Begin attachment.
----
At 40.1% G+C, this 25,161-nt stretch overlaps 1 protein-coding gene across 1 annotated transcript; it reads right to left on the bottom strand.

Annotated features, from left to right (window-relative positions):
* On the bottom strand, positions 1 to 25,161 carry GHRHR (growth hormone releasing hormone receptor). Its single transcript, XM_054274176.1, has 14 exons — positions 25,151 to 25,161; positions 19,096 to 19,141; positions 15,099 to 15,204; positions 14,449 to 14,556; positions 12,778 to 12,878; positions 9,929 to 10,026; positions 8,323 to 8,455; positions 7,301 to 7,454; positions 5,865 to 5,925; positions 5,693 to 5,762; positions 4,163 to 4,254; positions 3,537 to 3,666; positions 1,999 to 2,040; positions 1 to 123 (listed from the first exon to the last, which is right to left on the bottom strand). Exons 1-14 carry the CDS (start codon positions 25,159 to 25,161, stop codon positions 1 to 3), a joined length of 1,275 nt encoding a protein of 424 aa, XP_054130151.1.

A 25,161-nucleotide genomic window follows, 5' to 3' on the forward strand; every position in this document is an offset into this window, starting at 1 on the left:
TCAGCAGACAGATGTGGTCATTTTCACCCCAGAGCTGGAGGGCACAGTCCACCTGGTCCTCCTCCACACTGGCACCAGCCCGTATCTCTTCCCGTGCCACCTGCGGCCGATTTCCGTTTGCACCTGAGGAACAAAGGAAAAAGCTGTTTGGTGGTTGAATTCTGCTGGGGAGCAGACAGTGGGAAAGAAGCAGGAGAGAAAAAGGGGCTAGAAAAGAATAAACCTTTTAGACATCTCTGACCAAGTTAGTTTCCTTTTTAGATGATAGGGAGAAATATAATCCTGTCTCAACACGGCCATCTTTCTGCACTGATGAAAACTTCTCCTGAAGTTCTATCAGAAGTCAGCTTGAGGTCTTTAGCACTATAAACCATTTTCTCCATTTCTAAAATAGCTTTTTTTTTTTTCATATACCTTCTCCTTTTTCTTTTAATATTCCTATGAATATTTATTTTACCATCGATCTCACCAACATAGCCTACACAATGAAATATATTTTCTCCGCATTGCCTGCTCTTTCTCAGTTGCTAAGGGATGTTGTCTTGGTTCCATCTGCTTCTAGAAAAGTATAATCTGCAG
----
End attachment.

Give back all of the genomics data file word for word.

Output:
At 40.1% G+C, this 25,161-nt stretch overlaps 1 protein-coding gene across 1 annotated transcript; it reads right to left on the bottom strand.

Annotated features, from left to right (window-relative positions):
* On the bottom strand, positions 1 to 25,161 carry GHRHR (growth hormone releasing hormone receptor). Its single transcript, XM_054274176.1, has 14 exons — positions 25,151 to 25,161; positions 19,096 to 19,141; positions 15,099 to 15,204; positions 14,449 to 14,556; positions 12,778 to 12,878; positions 9,929 to 10,026; positions 8,323 to 8,455; positions 7,301 to 7,454; positions 5,865 to 5,925; positions 5,693 to 5,762; positions 4,163 to 4,254; positions 3,537 to 3,666; positions 1,999 to 2,040; positions 1 to 123 (listed from the first exon to the last, which is right to left on the bottom strand). Exons 1-14 carry the CDS (start codon positions 25,159 to 25,161, stop codon positions 1 to 3), a joined length of 1,275 nt encoding a protein of 424 aa, XP_054130151.1.

A 25,161-nucleotide genomic window follows, 5' to 3' on the forward strand; every position in this document is an offset into this window, starting at 1 on the left:
TCAGCAGACAGATGTGGTCATTTTCACCCCAGAGCTGGAGGGCACAGTCCACCTGGTCCTCCTCCACACTGGCACCAGCCCGTATCTCTTCCCGTGCCACCTGCGGCCGATTTCCGTTTGCACCTGAGGAACAAAGGAAAAAGCTGTTTGGTGGTTGAATTCTGCTGGGGAGCAGACAGTGGGAAAGAAGCAGGAGAGAAAAAGGGGCTAGAAAAGAATAAACCTTTTAGACATCTCTGACCAAGTTAGTTTCCTTTTTAGATGATAGGGAGAAATATAATCCTGTCTCAACACGGCCATCTTTCTGCACTGATGAAAACTTCTCCTGAAGTTCTATCAGAAGTCAGCTTGAGGTCTTTAGCACTATAAACCATTTTCTCCATTTCTAAAATAGCTTTTTTTTTTTTCATATACCTTCTCCTTTTTCTTTTAATATTCCTATGAATATTTATTTTACCATCGATCTCACCAACATAGCCTACACAATGAAATATATTTTCTCCGCATTGCCTGCTCTTTCTCAGTTGCTAAGGGATGTTGTCTTGGTTCCATCTGCTTCTAGAAAAGTATAATCTGCAG